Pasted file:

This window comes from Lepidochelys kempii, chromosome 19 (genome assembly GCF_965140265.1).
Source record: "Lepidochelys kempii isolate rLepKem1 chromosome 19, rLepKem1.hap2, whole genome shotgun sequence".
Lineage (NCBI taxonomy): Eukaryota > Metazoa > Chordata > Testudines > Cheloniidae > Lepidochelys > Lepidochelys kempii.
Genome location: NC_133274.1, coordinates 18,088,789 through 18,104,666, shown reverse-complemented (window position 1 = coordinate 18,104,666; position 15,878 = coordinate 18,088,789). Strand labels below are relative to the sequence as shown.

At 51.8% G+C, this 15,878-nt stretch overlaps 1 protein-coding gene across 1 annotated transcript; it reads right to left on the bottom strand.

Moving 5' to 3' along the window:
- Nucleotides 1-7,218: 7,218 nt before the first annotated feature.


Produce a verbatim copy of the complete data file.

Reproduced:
This window comes from Lepidochelys kempii, chromosome 19 (genome assembly GCF_965140265.1).
Source record: "Lepidochelys kempii isolate rLepKem1 chromosome 19, rLepKem1.hap2, whole genome shotgun sequence".
Lineage (NCBI taxonomy): Eukaryota > Metazoa > Chordata > Testudines > Cheloniidae > Lepidochelys > Lepidochelys kempii.
Genome location: NC_133274.1, coordinates 18,088,789 through 18,104,666, shown reverse-complemented (window position 1 = coordinate 18,104,666; position 15,878 = coordinate 18,088,789). Strand labels below are relative to the sequence as shown.

At 51.8% G+C, this 15,878-nt stretch overlaps 1 protein-coding gene across 1 annotated transcript; it reads right to left on the bottom strand.

Moving 5' to 3' along the window:
- Nucleotides 1-7,218: 7,218 nt before the first annotated feature.